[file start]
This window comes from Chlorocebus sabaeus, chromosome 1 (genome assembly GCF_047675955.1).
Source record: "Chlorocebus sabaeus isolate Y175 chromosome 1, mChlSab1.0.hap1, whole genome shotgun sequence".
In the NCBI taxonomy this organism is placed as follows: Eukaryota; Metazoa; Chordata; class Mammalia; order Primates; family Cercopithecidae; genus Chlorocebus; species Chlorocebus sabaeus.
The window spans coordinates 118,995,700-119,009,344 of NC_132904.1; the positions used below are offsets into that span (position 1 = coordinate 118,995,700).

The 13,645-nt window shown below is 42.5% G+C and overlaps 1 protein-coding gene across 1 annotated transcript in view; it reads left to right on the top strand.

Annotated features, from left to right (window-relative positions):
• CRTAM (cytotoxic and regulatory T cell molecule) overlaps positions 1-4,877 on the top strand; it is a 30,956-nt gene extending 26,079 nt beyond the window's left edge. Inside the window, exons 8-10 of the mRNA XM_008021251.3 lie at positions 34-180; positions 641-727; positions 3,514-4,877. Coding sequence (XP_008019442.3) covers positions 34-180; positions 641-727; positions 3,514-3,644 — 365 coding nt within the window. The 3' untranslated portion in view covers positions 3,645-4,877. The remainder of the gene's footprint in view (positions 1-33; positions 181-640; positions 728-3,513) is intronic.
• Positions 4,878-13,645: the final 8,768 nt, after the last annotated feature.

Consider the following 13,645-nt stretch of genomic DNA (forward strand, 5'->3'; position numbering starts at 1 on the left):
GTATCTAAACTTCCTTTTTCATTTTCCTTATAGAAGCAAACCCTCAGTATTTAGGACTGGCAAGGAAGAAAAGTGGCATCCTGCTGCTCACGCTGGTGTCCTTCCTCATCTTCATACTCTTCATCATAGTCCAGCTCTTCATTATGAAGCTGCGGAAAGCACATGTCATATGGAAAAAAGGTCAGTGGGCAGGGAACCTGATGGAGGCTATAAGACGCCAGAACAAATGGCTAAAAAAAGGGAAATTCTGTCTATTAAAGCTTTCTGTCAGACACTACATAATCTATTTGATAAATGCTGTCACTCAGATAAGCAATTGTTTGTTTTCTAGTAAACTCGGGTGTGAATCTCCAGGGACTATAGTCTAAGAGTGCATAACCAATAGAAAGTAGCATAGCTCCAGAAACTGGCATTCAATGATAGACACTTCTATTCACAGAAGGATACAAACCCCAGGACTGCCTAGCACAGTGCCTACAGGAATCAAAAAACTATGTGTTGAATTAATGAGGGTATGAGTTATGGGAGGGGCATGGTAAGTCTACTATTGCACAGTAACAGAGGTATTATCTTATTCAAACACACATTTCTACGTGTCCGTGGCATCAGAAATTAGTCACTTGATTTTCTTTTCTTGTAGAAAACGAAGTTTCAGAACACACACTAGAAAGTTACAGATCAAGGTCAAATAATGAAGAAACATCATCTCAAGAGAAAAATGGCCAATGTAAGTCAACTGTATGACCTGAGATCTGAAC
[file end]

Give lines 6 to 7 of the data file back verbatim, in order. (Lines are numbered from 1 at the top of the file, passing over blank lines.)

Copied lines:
Annotated features, from left to right (window-relative positions):
• CRTAM (cytotoxic and regulatory T cell molecule) overlaps positions 1-4,877 on the top strand; it is a 30,956-nt gene extending 26,079 nt beyond the window's left edge. Inside the window, exons 8-10 of the mRNA XM_008021251.3 lie at positions 34-180; positions 641-727; positions 3,514-4,877. Coding sequence (XP_008019442.3) covers positions 34-180; positions 641-727; positions 3,514-3,644 — 365 coding nt within the window. The 3' untranslated portion in view covers positions 3,645-4,877. The remainder of the gene's footprint in view (positions 1-33; positions 181-640; positions 728-3,513) is intronic.